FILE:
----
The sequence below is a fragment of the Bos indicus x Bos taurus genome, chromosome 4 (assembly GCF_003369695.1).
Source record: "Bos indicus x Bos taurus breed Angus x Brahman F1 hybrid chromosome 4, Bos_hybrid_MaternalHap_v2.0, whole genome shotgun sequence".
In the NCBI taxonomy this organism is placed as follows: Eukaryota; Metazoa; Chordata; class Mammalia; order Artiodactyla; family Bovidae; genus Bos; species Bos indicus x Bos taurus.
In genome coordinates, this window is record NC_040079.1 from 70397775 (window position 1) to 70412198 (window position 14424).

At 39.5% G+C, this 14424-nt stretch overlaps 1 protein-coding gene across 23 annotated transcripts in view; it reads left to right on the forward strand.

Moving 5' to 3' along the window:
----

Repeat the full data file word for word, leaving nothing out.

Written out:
The sequence below is a fragment of the Bos indicus x Bos taurus genome, chromosome 4 (assembly GCF_003369695.1).
Source record: "Bos indicus x Bos taurus breed Angus x Brahman F1 hybrid chromosome 4, Bos_hybrid_MaternalHap_v2.0, whole genome shotgun sequence".
In the NCBI taxonomy this organism is placed as follows: Eukaryota; Metazoa; Chordata; class Mammalia; order Artiodactyla; family Bovidae; genus Bos; species Bos indicus x Bos taurus.
In genome coordinates, this window is record NC_040079.1 from 70397775 (window position 1) to 70412198 (window position 14424).

At 39.5% G+C, this 14424-nt stretch overlaps 1 protein-coding gene across 23 annotated transcripts in view; it reads left to right on the forward strand.

Moving 5' to 3' along the window: